In 1990, Paul Keating, as Treasurer in the Hawke government, famously described the 1990s recession in Australia as “the recession we had to have” to correct a series of excesses through the 1980’s. Keating challenged Bob Hawke for the leadership of the Labor Party in 1991 and became Prime Minister of Australia.
This week the American people, via a slim minority, voted Donald Trump into the Presidency of the United States.
It is the shock they (and we) had to have.
What happened is that a nation of educated folk just put a narcissistic isolationist with little respect for anyone but himself and no experience of public office into the highest position in the land. Is this man really the best person from among the 322 million or so options?
You would have to think not. There had to be someone better, although not the democratic candidate apparently.
So what is going on?
There are a large number of people who now have no faith in the system of government to improve their lot. Median income in the US is now $30,525 up just $1,113 since 2000, less than 4% in over a decade. Average wages for those without a college degree in the US have declined over the same period and the number without a job has increased. Meantime median house prices have doubled to $304,800.
A xenophobic return to the old days was a message people wanted to hear.
There are some bigger picture numbers too. A growing disparity in wealth due as much to concentration into the few wealthy as to the loss of earnings among workers. A high risk of GFC 2.0 despite the national debt ballooning to $19.8 trillion raised ostensibly to stave off such a catastrophe. A law making establishment that is out of touch.
Check out the US national debt clock
But these individual and economic symptoms are best seen through the lens of what brought them about. Slavish adherence to the market and its fixation with growth, neo-liberalism it’s called.
Ironically Trump is going to be the messenger that demonstrates this slavish adherence is untenable. Because he will not be able to deliver on most of his promises. Given the debt, wealth concentration and stagnant growth, the system cannot afford his tax cuts, wall construction or restricted trade.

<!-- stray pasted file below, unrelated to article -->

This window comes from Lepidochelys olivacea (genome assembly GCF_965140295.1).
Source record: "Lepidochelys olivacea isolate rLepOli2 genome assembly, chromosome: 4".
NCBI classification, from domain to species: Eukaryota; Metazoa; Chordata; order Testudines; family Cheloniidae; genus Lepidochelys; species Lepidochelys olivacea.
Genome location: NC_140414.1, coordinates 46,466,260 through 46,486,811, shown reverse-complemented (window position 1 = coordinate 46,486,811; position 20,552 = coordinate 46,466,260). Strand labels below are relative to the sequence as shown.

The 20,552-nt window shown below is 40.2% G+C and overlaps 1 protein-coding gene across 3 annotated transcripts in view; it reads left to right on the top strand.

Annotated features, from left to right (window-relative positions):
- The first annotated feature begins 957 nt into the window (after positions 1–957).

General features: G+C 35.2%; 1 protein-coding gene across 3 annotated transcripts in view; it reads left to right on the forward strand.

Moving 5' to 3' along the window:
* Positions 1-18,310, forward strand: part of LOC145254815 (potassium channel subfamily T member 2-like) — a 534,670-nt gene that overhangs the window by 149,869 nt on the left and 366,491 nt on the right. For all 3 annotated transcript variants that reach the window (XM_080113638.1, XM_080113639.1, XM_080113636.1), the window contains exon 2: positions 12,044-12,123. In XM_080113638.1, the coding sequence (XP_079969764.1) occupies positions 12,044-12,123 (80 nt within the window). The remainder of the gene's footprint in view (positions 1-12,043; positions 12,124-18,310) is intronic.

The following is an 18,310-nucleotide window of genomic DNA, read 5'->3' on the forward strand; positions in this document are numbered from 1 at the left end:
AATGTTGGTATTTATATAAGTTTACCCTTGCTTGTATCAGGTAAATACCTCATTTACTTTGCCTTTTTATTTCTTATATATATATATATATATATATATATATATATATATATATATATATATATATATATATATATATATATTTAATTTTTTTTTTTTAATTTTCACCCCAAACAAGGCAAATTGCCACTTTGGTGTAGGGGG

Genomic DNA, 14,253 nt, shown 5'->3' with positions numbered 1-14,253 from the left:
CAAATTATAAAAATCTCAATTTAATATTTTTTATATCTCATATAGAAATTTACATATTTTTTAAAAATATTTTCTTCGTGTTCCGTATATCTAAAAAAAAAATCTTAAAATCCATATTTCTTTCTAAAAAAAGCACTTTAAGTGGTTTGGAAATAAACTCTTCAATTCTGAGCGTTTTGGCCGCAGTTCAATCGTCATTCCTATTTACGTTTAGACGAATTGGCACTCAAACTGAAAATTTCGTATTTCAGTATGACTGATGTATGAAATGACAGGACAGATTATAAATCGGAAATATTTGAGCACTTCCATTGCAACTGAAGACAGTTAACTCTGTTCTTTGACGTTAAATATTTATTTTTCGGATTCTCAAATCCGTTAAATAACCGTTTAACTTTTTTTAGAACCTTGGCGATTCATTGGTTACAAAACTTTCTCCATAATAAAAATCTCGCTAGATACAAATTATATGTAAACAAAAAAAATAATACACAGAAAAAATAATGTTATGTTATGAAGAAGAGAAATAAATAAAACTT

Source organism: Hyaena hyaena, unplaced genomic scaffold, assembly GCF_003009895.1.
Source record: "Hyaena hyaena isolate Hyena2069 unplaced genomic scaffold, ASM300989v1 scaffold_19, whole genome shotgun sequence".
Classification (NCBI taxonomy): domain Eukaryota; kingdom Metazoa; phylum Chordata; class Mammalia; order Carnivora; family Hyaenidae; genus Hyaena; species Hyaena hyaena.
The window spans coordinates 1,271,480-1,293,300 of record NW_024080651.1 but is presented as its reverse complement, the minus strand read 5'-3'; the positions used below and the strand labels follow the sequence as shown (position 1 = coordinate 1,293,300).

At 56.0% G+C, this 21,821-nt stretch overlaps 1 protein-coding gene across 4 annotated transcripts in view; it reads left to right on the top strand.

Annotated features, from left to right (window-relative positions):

Imagine halving corporate tax when the country carries more debt than its GDP.
If he insists on keeping his promises the fragile economy collapses. If he relents, the people are let down (again). Either way, there is a jolt to the system. An opportunity is created for genuine progressive change.
There is a reason this feels like much more than trying to find a silver lining in a dark misogynistic cloud.
On the night before the US election I attended a public function in Sydney under the 100 Resilience Cities program. The theme was ‘Is Sydney ready? Working together for a resilient city’ and even a confirmed skeptic like myself would have to say, yes.
Because for the first time it became clear to me what resilience is. It is the ability of people to connect with each other across the barriers we all erect to find common ground and support. Throughout the evening there was evidence of people doing this more and more. Just the recognition that resilience is all about people is huge.
And this is the real change that can truly help those who voted for the orange guy. Where people actually talk to each other, find things they agree on, accept the things they cannot agree on, and build things together.
It will happen.
Donald is the shock we need to make it so.